The widow, Anna, was there when Jesus was presented at the temple in Jerusalem. [Anna] did not depart from the temple, worshiping with fasting and prayer night and day. And coming up at that very hour she began to give thanks to God and to speak of him to all who were waiting for the redemption of Jerusalem. Luke 2: 37-38
Most of the disciples fled when Jesus was crucified, but a group of women were at the scene. But standing by the cross of Jesus were his mother and his mother’s sister, Mary the wife of Clopas, and Mary Magdalene. When Jesus saw his mother and the disciple whom he loved standing nearby, he said to his mother, “Woman, behold, your son.” Then he said to the disciple, “Behold, your mother!” And from that hour the disciple took her to his own home. John 19:25-27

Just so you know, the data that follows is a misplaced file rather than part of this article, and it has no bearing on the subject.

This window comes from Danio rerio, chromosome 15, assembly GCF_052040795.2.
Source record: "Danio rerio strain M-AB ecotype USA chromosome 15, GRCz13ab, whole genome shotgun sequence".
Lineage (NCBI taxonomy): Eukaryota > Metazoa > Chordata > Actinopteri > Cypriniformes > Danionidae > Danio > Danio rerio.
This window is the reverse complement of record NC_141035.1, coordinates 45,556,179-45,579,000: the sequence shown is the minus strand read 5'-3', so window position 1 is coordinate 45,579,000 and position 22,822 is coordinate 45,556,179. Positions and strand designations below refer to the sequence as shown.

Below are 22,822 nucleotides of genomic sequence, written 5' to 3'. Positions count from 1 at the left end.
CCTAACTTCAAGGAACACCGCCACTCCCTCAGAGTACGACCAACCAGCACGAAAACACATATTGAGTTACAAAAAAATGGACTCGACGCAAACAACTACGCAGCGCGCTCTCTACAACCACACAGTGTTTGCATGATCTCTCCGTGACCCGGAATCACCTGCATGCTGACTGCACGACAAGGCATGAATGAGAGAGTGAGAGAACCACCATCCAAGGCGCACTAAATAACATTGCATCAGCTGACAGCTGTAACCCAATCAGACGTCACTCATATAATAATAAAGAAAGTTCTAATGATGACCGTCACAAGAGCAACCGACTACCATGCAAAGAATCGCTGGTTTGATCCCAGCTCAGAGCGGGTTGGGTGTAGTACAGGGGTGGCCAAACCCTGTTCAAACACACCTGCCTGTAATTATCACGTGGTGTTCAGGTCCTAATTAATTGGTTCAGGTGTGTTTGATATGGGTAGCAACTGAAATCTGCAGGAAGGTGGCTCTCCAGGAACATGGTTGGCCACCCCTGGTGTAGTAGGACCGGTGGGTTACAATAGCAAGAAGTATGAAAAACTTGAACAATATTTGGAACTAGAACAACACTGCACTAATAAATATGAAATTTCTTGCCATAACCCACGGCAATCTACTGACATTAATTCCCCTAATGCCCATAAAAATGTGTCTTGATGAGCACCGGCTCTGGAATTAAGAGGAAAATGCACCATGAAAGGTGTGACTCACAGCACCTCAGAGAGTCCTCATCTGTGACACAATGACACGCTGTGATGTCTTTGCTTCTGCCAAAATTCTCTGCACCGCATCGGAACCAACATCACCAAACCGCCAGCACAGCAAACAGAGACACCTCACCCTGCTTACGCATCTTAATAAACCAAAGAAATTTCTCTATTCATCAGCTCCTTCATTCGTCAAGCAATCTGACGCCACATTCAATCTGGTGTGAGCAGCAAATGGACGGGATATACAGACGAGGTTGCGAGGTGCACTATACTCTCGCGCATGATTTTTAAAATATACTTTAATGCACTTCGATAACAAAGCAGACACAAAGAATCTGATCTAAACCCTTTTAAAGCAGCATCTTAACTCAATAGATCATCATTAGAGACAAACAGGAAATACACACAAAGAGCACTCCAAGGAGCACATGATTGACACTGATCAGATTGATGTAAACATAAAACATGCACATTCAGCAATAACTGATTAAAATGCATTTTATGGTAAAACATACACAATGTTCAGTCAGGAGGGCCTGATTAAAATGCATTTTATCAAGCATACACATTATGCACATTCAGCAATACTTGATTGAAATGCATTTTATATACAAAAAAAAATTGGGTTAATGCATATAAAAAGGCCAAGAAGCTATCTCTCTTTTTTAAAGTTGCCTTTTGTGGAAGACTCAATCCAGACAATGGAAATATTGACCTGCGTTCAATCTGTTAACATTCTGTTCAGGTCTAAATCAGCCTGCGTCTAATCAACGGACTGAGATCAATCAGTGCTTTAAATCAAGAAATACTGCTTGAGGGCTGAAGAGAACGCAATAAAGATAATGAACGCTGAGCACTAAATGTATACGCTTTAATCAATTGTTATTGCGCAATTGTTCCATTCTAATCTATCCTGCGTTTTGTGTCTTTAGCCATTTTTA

The women remained devoted to carrying out final care for Jesus. When the Sabbath was past, Mary Magdalene, Mary the mother of James, and Salome bought spices, so that they might go and anoint him. And very early on the first day of the week, when the sun had risen, they went to the tomb. Mark 16: 1-2
They were the first to learn of Jesus’ resurrection. And entering the tomb, they saw a young man sitting on the right side, dressed in a white robe, and they were alarmed. And he said to them, “Do not be alarmed. You seek Jesus of Nazareth, who was crucified. He is risen; he is not here. See the place where they laid him.
But go, tell his disciples and Peter that he is going before you to Galilee. There you will see him, just as he told you.” Mark 16: 5-7
God has gifted women in a way that is different from men. I appreciate the sensitivity, the nurturing and the care that these women demonstrated. We can be inspired by their example as we rejoice in Jesus’ sacrifice for us and his resurrection.
Now adding a few words as I write for #FMF
If I read one verse further in Mark I can see the dips and turns that take place in a life of faith. The angel gave the good news to these devoted women but they were bewildered.
And they went out and fled from the tomb, for trembling and astonishment had seized them, and they said nothing to anyone, for they were afraid. Mark 16:8